Nitinol, a nickel-titanium alloy, is used in a variety of medical devices. The material’s thermo-mechanical characteristics and its biocompatibility make it ideal for cardiovascular stents, endoscopic instruments, surgical tools and other products. However, nitinol can be challenging to assemble.
The term nitinol comes from its composition and where it was discovered more than 50 years ago: “nickel titanium” and “Naval Ordnance Laboratory.” The metal has magical properties, such as superelasticity and the ability to repeatedly retain its preformed shape. It also can change shape or length in response to temperature change or application of an electric current.
Nitinol has the potential to recover up to 8 percent strain, which is 16 times that of ordinary stainless steel. In addition, the nonmagnetic material boasts high fatigue strength, high strength-to-weight ratio, corrosion resistance, heat resistance and kink resistance. It is available in wire strips, sheets, tubing and bars.
What’s more, the alloy’s properties can vary, depending on the composition.
“[One] myth is that nitinol is just a single material,” says Gerard von Hoffmann, a partner at Knobbe, Martens, Olson and Bear LLP, a law firm in Silicon Valley that works with manufacturers of cardiovascular medical devices. “It is a broad class of alloys having quite distinct physical properties depending on nickel and titanium ratios, among other variables.”
Deepak Kapoor, production manager at Johnson Matthey Inc., a leading nitinol supplier, claims that there are a growing number of nitinol applications today in the medical device industry. “The material is becoming more prevalent, as the know-how becomes more widespread,” he points out. “[Engineers] have many successful products under their belt, and this breeds further ingenuity.
“Raw materials have shown a modest price increase, but as devices have become more novel and complex, so have the processing costs associated with producing such devices,” notes Kapoor. “The field has become more competitive with more companies melting and fabricating devices from nitinol.”
“Nitinol’s unusual ability to accommodate large strain, combined with its compatibility with the human body, have made it one of the most commonly used materials in medical device design,” adds Walter Heitmann, director of engineering at Memry Corp., a leading producer of nitinol alloys.
The global market for nitinol-based medical devices stood at more than $8 billion in 2012 and is expected to grow 11 percent annually through the end of this decade. Demographic trends, such as worldwide growth in the geriatric population, are expected to spur future demand for nitinol. In addition, the increasing rate of vascular diseases, such as peripheral arterial diseases and coronary artery diseases, in developing nations is driving growth.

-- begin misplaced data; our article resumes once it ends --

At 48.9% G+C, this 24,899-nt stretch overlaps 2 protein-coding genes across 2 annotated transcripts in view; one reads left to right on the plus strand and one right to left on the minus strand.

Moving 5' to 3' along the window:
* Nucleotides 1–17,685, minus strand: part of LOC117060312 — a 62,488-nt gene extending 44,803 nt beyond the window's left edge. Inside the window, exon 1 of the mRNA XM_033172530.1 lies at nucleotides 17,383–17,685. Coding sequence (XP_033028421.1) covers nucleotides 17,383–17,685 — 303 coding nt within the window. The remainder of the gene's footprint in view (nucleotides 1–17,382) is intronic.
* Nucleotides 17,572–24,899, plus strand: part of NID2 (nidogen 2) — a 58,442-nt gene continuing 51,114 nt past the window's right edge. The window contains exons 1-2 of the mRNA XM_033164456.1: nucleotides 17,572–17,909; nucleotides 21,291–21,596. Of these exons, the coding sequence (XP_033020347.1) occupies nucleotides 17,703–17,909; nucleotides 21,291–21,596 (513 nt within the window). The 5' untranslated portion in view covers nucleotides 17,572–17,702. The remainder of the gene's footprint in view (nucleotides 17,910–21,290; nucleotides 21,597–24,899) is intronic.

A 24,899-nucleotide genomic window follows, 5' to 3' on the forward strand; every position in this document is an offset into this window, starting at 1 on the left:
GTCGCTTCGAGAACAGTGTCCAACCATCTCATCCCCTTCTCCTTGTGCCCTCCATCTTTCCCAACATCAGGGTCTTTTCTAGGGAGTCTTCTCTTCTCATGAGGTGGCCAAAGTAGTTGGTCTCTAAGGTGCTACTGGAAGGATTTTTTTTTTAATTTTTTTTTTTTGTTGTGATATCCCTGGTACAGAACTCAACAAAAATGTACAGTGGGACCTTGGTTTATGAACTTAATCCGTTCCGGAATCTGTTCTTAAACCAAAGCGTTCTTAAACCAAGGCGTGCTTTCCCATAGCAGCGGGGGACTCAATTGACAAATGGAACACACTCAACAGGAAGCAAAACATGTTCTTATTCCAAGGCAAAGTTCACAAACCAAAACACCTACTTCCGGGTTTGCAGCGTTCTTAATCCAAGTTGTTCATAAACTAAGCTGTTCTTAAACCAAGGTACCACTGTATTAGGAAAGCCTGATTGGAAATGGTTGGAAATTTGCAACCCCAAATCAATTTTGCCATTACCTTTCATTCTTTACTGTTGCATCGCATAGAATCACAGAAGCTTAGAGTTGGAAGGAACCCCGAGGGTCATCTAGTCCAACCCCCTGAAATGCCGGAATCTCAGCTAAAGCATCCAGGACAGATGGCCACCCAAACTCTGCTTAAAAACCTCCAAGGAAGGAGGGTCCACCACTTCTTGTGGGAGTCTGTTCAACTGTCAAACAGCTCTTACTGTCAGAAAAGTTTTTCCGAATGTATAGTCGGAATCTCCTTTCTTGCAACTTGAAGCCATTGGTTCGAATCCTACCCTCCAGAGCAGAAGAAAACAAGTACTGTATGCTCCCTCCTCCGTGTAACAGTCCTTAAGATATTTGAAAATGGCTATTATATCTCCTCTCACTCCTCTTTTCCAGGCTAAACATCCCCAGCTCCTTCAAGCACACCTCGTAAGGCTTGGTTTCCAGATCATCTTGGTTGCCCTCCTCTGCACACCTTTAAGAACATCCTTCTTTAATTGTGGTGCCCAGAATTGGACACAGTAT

Most people associate nitinol with cardiovascular stents. In fact, there are more than 8,000 U.S. patents that use the words stent and nitinol.
But, many other medical devices are made from the material, including annuloplasty rings, biopsy needles, bone screws and staples, endoscopes, filters, guide wires, heart valve replacements and stone retrievers.
Recent nitinol applications include Boston Scientific Corp.’s Innova vascular self-expanding stent system. The new drug-eluting device is used to treat patients with peripheral artery disease of the lower extremities. It consists of a nitinol bare metal stent with an advanced drug delivery system.
Engineers at Veryan Medical Ltd. also turned to nitinol recently when they created a new stent that features a 3D geometry. The BioMimics 3D device uses helical center line geometry that mimics natural vascular curvature to promote secondary (swirling) flow and elevated haemodynamic shear stress, which has a protective effect on the endothelium.
Another innovative application of nitinol is being developed by engineers at Vanderbilt University. Robert Webster, an associate professor of mechanical engineering who specializes in surgical robots, recently developed a machine equipped with steerable needles.